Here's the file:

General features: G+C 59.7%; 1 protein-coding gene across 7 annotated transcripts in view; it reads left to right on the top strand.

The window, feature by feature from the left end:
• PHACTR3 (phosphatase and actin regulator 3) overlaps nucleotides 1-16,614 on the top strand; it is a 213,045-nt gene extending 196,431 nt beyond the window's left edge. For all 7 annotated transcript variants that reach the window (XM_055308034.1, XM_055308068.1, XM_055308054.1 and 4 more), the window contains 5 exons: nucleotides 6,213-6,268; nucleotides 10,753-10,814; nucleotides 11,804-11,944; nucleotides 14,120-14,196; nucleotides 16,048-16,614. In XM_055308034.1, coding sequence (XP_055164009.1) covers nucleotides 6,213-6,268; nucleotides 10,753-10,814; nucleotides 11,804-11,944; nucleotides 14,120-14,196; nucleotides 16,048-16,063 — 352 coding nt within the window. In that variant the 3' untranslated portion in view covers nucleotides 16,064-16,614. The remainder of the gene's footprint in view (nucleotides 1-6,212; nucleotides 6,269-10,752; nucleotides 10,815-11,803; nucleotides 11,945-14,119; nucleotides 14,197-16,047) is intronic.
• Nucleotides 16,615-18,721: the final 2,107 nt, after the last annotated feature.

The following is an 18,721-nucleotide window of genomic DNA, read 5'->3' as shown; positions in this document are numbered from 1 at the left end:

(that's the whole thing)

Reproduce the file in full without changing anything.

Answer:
General features: G+C 59.7%; 1 protein-coding gene across 7 annotated transcripts in view; it reads left to right on the top strand.

The window, feature by feature from the left end:
• PHACTR3 (phosphatase and actin regulator 3) overlaps nucleotides 1-16,614 on the top strand; it is a 213,045-nt gene extending 196,431 nt beyond the window's left edge. For all 7 annotated transcript variants that reach the window (XM_055308034.1, XM_055308068.1, XM_055308054.1 and 4 more), the window contains 5 exons: nucleotides 6,213-6,268; nucleotides 10,753-10,814; nucleotides 11,804-11,944; nucleotides 14,120-14,196; nucleotides 16,048-16,614. In XM_055308034.1, coding sequence (XP_055164009.1) covers nucleotides 6,213-6,268; nucleotides 10,753-10,814; nucleotides 11,804-11,944; nucleotides 14,120-14,196; nucleotides 16,048-16,063 — 352 coding nt within the window. In that variant the 3' untranslated portion in view covers nucleotides 16,064-16,614. The remainder of the gene's footprint in view (nucleotides 1-6,212; nucleotides 6,269-10,752; nucleotides 10,815-11,803; nucleotides 11,945-14,119; nucleotides 14,197-16,047) is intronic.
• Nucleotides 16,615-18,721: the final 2,107 nt, after the last annotated feature.

The following is an 18,721-nucleotide window of genomic DNA, read 5'->3' as shown; positions in this document are numbered from 1 at the left end: